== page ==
, Volume 15, Issue 1, pp 83–96

Contamination and Biomarkers in the Great Blue Heron, an Indicator of the State of the St. Lawrence River


    • Environment Canada, Canadian Wildlife Service
  • Jean Rodrigue
    • Environment Canada, Canadian Wildlife Service
  • Suzanne Trudeau
    • Environment Canada, National Wildlife Research Centre
  • Monique H. Boily
    • Département des sciences biologiques et Centre TOXENUniversité du Québec à Montréal
  • Philip A. Spear
    • Département des sciences biologiques et Centre TOXENUniversité du Québec à Montréal
  • Alice Hontela
    • Department of Biological Sciences, Water Institute for Semi-arid Ecosystems (WISE)University of Lethbridge

DOI: 10.1007/s10646-005-0043-3

Cite this article as:
Champoux, L., Rodrigue, J., Trudeau, S. et al. Ecotoxicology (2006) 15: 83. doi:10.1007/s10646-005-0043-3


In 1996–1997, nine breeding colonies of the great blue heron on the St. Lawrence River and its estuary (Québec, Canada) were investigated in the framework of a biomonitoring program. Fledglings from colonies in freshwater were more contaminated with mercury, PCBs and many organic contaminants than those from estuarine colonies. The level of contamination in the St. Lawrence River is generally below the levels of toxicological effects for the great blue heron. The molar ratio of retinol: retinyl palmitate in heron eggs was correlated with total PCBs (r=0.79) and Mirex (r=0.90). In plasma, all biochemical parameters were significantly different between freshwater and marine colonies. Plasma retinol concentrations at the Dickerson and Hérons colonies were significantly lower compared with those at Grande Ile (p<0.05) and Steamboat (p<0.001). Based on retinoid and β-carotene concentrations in eggs, low plasma retinol was not associated with possible dietary deficiency. Plasma retinol was negatively correlated with many PCB congeners, total PCBs (r=−0.78), p,p′-DDE, trans-nonachlor and α-HCH. Similarly, the hormone T3 was correlated with many PCB congeners, total PCBs (r=−0.69) and the same organochlorine chemicals. Plasma LDH concentrations were different among freshwater colonies, Grande Ile and Hérons colonies having LDH values significantly greater than those of Steamboat (respectively, p<0.05 and p<0.01). Globally, the health status of the St. Lawrence great blue heron population was judged to be acceptable, however, several biomarkers indicated positive responses to contaminants.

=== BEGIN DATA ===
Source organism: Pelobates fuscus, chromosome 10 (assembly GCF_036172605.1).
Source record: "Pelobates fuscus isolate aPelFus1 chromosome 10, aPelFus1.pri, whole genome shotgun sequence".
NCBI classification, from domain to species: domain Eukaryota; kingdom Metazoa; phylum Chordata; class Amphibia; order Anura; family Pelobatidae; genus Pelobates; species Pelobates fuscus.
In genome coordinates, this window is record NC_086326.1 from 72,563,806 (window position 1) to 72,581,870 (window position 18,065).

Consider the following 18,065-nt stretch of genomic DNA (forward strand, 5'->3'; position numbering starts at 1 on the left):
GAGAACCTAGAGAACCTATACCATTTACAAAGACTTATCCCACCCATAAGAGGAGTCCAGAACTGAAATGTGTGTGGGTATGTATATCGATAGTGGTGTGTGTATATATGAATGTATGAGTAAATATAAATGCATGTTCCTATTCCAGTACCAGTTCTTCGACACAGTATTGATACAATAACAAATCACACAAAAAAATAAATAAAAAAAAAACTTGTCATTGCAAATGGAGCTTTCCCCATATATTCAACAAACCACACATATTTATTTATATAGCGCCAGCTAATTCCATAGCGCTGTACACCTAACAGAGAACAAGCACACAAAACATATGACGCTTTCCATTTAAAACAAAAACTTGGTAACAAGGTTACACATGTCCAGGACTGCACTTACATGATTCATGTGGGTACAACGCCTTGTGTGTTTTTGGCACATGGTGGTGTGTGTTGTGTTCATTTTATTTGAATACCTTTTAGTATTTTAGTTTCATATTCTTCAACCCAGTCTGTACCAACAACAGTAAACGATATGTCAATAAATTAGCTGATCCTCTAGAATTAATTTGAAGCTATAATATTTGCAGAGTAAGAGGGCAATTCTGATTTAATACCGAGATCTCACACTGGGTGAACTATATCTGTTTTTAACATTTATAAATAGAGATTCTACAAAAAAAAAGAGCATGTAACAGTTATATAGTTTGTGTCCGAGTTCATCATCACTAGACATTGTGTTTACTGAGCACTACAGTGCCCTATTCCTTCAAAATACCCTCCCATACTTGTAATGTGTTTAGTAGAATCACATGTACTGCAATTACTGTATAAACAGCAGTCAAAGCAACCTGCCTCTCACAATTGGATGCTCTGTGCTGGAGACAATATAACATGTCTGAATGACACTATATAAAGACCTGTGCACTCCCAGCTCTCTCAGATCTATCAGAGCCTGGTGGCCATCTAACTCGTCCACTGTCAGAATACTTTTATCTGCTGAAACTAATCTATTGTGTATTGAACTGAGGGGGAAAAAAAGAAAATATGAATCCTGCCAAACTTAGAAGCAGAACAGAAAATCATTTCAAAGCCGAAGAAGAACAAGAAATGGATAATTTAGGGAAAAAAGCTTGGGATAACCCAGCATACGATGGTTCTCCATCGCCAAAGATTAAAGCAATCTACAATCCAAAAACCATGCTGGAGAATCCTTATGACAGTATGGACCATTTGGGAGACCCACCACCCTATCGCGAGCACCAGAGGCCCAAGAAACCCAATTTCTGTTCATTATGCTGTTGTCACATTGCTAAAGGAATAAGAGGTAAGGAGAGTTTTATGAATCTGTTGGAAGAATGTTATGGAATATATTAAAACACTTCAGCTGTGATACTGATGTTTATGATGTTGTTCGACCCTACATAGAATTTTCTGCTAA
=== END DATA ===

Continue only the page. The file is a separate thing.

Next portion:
contaminants vitamin A thyroid hormones great blue heron St. Lawrence River

Copyright information

© Springer Science+Business Media, Inc. 2005